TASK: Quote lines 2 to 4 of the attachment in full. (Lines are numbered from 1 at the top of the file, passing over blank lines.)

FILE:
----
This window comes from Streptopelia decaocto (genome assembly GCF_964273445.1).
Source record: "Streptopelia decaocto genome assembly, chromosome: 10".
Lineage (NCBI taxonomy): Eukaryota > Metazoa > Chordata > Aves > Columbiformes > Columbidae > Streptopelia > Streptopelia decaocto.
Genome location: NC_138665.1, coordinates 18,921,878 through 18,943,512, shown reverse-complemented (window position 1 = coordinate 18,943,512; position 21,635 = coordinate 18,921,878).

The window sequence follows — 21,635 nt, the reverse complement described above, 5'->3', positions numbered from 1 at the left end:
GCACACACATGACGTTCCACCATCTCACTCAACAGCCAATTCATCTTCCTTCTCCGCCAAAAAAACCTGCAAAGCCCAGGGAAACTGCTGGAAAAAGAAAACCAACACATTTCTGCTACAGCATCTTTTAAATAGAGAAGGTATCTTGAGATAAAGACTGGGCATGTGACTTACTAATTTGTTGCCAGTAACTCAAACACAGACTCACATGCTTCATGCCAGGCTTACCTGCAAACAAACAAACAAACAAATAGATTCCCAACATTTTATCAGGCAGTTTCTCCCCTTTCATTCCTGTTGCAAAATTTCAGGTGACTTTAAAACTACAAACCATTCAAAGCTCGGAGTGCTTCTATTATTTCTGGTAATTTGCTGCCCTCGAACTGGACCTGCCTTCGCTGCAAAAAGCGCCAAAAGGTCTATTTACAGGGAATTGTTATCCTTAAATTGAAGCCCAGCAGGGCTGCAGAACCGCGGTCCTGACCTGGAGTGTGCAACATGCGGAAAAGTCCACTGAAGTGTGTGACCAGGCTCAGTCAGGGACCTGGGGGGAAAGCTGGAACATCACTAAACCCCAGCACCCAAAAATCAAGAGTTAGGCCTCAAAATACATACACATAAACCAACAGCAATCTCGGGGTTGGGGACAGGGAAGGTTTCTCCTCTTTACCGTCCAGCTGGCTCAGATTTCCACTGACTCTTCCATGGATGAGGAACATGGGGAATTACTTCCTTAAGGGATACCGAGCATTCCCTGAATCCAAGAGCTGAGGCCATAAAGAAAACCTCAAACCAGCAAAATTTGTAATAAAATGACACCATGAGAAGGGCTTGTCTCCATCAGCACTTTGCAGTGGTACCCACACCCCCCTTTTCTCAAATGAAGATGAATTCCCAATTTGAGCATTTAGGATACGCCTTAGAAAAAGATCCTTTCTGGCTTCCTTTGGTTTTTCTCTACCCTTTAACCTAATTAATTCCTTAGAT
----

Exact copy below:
Source record: "Streptopelia decaocto genome assembly, chromosome: 10".
Lineage (NCBI taxonomy): Eukaryota > Metazoa > Chordata > Aves > Columbiformes > Columbidae > Streptopelia > Streptopelia decaocto.
Genome location: NC_138665.1, coordinates 18,921,878 through 18,943,512, shown reverse-complemented (window position 1 = coordinate 18,943,512; position 21,635 = coordinate 18,921,878).